As for publishers, a key factor is enthusiasm. How much does the editor want my author? Is the editor willing to go to bat for the author and push her books in-house, or is she going to let it slip through the cracks?
Meredith: As I continually sort out what “Platform” means to me (and maybe what it should mean), can you tell me what it means to you?
JESSICA: Platform is the name recognition and built-in audience a writer brings with them. It’s all about her ability to reach readers and get them to pick up her book.
Meredith: It seems appropriate to ask: has platform become an overused/abused term? Is it something that has always been around or is it indeed something new? Oh, and do agents have platforms (not the shoes) with publishers?
JESSICA: No, I don’t think platform is an overused or abused term. You certainly hear it a lot, but platform is something that is really important, particularly in nonfiction. It definitely still is more important in nonfiction than fiction, but it never hurts for a novelist to have a strong platform as well. If a writer already has a platform, it makes the publisher’s job easier since there’s already a fan base that will pick up the writer’s book.
In a sense, yes, agents have platforms with publishers. Just as we want a nonfiction writer to have name recognition and credibility with his audience, it’s important for an agent to have that with editors and for the editors to know that when a project from an agent lands on her desk, the project is likely going to be worth the editor’s time.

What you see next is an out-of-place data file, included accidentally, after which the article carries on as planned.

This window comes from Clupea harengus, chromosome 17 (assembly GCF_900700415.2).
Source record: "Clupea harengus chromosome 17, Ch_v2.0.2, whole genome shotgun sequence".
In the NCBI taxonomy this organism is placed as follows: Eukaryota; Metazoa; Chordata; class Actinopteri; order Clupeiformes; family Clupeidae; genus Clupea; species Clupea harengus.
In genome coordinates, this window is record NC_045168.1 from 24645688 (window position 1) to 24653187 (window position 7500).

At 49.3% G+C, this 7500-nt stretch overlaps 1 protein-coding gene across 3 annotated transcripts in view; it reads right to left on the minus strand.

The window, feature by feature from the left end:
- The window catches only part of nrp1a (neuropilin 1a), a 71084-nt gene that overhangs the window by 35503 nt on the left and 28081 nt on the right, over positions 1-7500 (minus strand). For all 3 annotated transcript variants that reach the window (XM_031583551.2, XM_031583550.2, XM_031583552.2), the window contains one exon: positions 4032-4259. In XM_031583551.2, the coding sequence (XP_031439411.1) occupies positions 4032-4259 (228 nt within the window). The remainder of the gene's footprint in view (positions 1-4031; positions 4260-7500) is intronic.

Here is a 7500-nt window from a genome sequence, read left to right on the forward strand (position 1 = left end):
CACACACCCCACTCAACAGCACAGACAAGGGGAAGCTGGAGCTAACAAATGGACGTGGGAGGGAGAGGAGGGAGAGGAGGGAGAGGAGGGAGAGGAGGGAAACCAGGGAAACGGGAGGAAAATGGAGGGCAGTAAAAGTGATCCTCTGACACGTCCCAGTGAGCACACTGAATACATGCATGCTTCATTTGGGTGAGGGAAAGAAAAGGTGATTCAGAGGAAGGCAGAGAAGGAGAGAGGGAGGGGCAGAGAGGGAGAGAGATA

Meredith: Have you ever been let down by a client? Has a client ever asked you for more than you could professionally give?
JESSICA: No, I wouldn’t say that. Of course there are times when a client shows me something they’re working on, and I just don’t think the book is marketable and we need to head in a different direction. I know that’s disappointing for the client, but I never feel let down when that happens. It’s just part of the process.
At this point, I’m still a new agent and I haven’t yet have a client ask me for more than I could give. It has come up, however, with potential clients. Before I make an offer of representation, I like to have a frank discussion with the writer to see what her goals and expectations are. And sometimes, I think her expectations are unrealistic, and I know it’s unlikely I’ll be able to meet them.
Meredith: When you take on a client, does your mind wonder first what you would like, or what editors and publisher would? Do you think about a client’s media appeal? How well they can sell themselves?
JESSICA: It’s a bit of both, though I like to think that what I like is what editors like, too. Occasionally, though, I know a book is marketable (and maybe a publisher has even offered on it), but it isn’t something I personally like. In those cases, I usually pass on the project because I know I won’t be the author’s best advocate for future projects. I really do need to like the authors and books I represent. On the other hand, sometimes there’s a project I love, but I’m not sure I’ll be able to sell it. Sometimes I take a chance on those, sometimes I think the author would be better off with a different agent, so I pass.